For whatever reason, whether it was lack of a decisive nominee or general lack of interest, the city’s Host Committee for the Democratic National Convention hasn’t reached its fundraising goal of $40.6 million. So far, only $25 million has been raised.

The Denver Post reports today that the various Sunday-night parties at the convention may be scaled back to a single event.

After months of planning for two-dozen parties to fete the 56 delegations to the Democratic National Convention, the city’s host committee is considering scrapping those parties in favor of one, single bash.

Facing a shortfall in the amount of private money the host committee needs to do such things as throw these parties, planners are notifying the different venues that they won’t be needing the spaces on Aug. 24, the Sunday before the convention opens. .

Among the venues that would lose out: The Denver Museum of National History, Red Rocks Amphitheatre, the Botanic Gardens and the Denver Zoo. Other savings will be in labor and transportation costs.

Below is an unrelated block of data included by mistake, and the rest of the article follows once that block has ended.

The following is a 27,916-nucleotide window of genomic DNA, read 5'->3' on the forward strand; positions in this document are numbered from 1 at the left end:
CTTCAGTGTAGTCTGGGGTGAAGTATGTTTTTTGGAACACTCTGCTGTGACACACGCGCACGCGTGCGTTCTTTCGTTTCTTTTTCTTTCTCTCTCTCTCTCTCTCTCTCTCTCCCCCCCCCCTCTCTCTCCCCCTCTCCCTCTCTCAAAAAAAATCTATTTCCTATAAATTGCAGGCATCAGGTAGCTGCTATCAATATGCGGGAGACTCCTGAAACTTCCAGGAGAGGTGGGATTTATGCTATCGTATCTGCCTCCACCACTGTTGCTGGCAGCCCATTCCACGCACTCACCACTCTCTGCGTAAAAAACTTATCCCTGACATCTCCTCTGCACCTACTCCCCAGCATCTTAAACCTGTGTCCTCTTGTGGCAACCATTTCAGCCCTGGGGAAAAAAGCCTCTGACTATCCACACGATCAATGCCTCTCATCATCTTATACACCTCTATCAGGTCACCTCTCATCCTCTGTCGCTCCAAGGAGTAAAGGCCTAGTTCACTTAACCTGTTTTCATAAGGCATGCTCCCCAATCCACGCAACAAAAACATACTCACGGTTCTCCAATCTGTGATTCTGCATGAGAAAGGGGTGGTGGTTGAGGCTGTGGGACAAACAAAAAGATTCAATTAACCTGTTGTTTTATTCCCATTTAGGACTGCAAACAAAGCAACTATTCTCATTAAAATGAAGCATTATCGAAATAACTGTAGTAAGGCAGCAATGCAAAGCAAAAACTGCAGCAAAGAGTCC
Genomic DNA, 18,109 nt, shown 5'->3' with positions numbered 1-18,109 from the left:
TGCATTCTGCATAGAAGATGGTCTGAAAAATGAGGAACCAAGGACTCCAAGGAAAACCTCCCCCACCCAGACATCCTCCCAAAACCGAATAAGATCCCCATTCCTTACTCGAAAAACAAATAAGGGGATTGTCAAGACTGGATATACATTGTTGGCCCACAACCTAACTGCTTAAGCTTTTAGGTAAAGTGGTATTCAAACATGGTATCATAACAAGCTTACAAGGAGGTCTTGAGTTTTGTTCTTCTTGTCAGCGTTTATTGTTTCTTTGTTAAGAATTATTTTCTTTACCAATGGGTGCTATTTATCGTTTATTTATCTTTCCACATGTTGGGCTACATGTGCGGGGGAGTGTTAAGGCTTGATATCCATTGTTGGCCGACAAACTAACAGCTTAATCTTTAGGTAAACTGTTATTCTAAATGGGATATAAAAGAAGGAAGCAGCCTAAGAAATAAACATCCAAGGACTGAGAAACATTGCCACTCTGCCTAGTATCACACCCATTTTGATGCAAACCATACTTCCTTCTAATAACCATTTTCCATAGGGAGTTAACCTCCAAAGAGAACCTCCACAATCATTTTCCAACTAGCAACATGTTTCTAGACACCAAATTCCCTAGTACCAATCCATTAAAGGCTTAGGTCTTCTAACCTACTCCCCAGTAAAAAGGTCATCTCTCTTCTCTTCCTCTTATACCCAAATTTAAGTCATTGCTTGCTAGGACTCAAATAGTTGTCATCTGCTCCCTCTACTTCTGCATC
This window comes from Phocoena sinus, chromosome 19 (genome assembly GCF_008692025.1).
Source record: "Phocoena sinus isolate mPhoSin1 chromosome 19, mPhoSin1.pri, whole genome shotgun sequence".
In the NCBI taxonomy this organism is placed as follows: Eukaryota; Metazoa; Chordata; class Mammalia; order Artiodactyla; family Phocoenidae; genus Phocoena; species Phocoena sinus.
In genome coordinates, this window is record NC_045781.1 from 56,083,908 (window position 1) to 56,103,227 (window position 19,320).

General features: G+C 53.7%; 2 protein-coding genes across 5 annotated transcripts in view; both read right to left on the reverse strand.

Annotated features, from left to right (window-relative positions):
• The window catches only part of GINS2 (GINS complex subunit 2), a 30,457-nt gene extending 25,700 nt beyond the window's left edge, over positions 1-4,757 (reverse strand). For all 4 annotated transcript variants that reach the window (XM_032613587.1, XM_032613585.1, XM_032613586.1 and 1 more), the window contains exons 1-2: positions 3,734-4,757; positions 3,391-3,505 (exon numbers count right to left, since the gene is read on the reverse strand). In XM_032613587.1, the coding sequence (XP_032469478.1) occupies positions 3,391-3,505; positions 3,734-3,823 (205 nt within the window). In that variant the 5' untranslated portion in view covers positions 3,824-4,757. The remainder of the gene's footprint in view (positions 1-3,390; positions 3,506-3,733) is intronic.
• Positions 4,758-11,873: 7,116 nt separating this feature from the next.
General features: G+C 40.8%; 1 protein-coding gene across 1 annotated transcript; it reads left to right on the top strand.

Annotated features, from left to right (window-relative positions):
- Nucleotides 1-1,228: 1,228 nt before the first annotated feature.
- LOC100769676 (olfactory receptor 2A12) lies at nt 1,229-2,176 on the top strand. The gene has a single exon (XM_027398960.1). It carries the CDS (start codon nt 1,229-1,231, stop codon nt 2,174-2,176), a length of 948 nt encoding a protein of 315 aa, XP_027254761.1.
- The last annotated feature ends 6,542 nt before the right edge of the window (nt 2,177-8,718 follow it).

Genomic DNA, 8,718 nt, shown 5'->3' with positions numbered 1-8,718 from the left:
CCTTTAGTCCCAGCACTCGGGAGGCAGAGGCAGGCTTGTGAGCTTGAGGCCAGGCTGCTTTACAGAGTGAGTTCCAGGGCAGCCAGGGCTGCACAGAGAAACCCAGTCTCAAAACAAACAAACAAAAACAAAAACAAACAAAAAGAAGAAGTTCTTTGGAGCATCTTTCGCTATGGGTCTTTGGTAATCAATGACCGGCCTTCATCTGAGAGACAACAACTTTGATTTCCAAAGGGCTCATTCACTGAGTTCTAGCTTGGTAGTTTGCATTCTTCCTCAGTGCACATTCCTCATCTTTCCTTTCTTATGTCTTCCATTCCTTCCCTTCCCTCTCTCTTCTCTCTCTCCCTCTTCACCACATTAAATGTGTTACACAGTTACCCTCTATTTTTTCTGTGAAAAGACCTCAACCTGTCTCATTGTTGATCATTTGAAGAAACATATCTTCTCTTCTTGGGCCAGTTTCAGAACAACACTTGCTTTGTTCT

While the Host Committee will be saving the money, it’s also money that won’t be pumped into the Denver economy. Among those losing out, I imagine, are our local caterers, florists, waitservers, bartenders — even valet-parking attendants.

Which may end up proving what has long been suspected — that hosting conventions isn’t profitable for cities or their communities.

The Committee is hoping now that Barack Obama has been declared the presumptive nominee, contributions will start rolling in. Next week, they plan on rolling out an online donation page on their website and hope the public will make small donations.

I’ll be sending in my $5, not for the Democratic Party, but for Denver. I want to see the convention succeed so it will pump some money back into the community. The more scaled back events become, the less likely that is to happen. Even more importantly, this will be the most closely watched presidential convention in history. Denver will be front and center for weeks before the convention and during it. Simply as a matter of civic pride, I want to see it shine.